Monrovia, Indiana, the location of Frederick Wiseman’s latest institutional case study, is the sort of township that’s hard to remember by name unless you’ve heard it a couple of times. Those who pass through this Midwestern enclave are likely to forge through without much thought, its flatland, sights, and sounds uniformly demonstrating an active disinterest in capturing a tourist’s attention. But as Will Toledo of Car Seat Headrest utters “but hey, I’m living here every day.” And so, Wiseman’s Monrovia, Indiana examines this township of a little over a thousand, a community that, like so many like it, serves as a sort of cautionary reminder of what it means to live, actually live and subsequently die, in America.
As is Wiseman’s wont, fragmented shots of Monrovia’s acres of farmland give us a sense of the town’s roots. Early into the film, we observe a high school sports coach masquerading as an educator, providing an oral history of how dominant the state’s basketball and football teams once were. He recalls his childhood, a fond memory of when his father would take him to watch the local team practice in the morning. The young woman at the front of the class releases a yawn as Wiseman pulls away, opening his shot to include the rest of the class, all glassy-eyed as they struggle to stay awake in a class that holds onto only the most vestigial notions of local “history”. We steer away from this car crash into another, where a Mason Lodge ceremony takes place. The ceremony, absurd in its austerity, ridiculous in its execution, highlights the town’s continued observance, perhaps obsession, with ritual.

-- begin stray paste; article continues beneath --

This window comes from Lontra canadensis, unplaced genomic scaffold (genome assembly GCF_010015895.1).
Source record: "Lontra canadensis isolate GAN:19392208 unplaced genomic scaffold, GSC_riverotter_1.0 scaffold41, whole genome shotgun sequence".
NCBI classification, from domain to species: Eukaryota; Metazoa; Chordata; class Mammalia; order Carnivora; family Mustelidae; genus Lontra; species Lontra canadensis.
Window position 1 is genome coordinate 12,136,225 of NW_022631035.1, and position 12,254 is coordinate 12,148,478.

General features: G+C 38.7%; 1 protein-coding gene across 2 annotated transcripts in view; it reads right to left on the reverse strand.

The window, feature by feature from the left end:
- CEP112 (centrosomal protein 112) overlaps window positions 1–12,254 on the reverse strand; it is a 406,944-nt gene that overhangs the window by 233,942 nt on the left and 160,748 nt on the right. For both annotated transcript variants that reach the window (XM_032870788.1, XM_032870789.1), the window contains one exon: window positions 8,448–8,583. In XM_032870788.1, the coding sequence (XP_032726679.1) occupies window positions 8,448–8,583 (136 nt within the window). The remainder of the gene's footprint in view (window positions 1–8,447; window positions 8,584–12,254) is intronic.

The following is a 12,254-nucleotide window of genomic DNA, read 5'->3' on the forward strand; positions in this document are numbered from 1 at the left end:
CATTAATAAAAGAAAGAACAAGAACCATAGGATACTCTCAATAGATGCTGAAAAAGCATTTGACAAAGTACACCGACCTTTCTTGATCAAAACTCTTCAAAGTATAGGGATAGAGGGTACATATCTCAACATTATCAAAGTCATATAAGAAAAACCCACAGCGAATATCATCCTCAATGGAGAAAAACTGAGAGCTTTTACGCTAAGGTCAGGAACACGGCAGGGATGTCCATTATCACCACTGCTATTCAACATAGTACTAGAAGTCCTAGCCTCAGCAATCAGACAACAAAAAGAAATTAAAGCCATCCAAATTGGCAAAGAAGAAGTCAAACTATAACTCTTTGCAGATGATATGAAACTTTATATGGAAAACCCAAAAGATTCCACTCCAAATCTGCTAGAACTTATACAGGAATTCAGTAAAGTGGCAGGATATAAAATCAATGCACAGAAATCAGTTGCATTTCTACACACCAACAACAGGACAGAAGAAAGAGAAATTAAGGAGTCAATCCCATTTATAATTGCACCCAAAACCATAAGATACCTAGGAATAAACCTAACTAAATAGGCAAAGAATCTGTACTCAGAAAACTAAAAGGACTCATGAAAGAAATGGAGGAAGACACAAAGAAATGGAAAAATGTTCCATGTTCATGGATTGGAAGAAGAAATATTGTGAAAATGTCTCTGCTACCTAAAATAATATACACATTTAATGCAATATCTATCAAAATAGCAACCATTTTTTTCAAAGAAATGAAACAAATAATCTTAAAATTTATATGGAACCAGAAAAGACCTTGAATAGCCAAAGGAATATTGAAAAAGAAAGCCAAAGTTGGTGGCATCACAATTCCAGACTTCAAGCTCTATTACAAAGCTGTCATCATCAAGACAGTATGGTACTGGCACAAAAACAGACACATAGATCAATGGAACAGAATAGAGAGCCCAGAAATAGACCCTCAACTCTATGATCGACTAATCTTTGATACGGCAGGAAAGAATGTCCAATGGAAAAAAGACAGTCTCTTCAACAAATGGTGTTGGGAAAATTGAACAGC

The implication of these two moments signal something broader, something more culturally significant, than what they may initially let on. Wiseman, undoubtedly one of the greatest filmmakers on the planet today, contextualizes these incidents within a framework of conditional isolationism. The people of Monrovia remain tethered to their way of life, suspicious of any feasible interlopers looking to complicate their way of living. Wiseman, mercifully, doesn’t offer us imagery of red MAGA hats or any outright mention of that butterscotch goblin. Instead, he observes the tact in which a bureaucrat attempts to prevent a new housing development from being afforded appropriate fire safety, going so far as to suggest that the new development will open Monrovians to a deluge of criminality. Let it burn, as it were.
Things aren’t all dire in Monrovia, however. Like all of Wiseman’s films, there’s tenderness in many of his evocations. The sight of a pizza place, a booming sports bar, or a woman peddling holistic cures bring about a luminosity that’s vital in providing a dimension to this understandably unimpressive community. The school orchestra’s renditions of The Simpsons and Pink Panther themes are comical, if not a little condescending. And the diner sequences where we observe a cadre of elderly men discuss their ailing health and mourning the loss of a friend are woefully clear-eyed in their sentiments. Even a lengthy debate about getting a park bench approved offers one of the more head-clutchingly funny moments in Wiseman’s oeuvre.
But the tiny observations, whether it be the signage that ornates the local gun shop, the hodgepodge of conservative bumper stickers made available at the town fair, or the sight of half the population donning “USA” t-shirts as an emblem of pride contributes to some of the subtler, more isolating, and xenophobic rhetoric that pervades Monrovia, Indiana. I’m not blind to it. It’s a persistent obstacle even in Chicago, where the neighborhood commission that governs Jefferson Park, a largely white population, has actively resisted vital growth by veiling their ethnocentrism with the suggestion that it’ll offset crime. But given that it’s just an enclave of the city, it’s easy to tune them out: I don’t live there, so their concerns don’t pertain to me. But that kind of isolationism is precisely why these dangerous communities are capable of spreading like a pandemic. Monrovia ends with a funeral and a grave being filled. That kind of finality speaks to something pretty profound about where we’re at, and where we need to be. No use relitigating the past lest you be a corpse dreaming of life.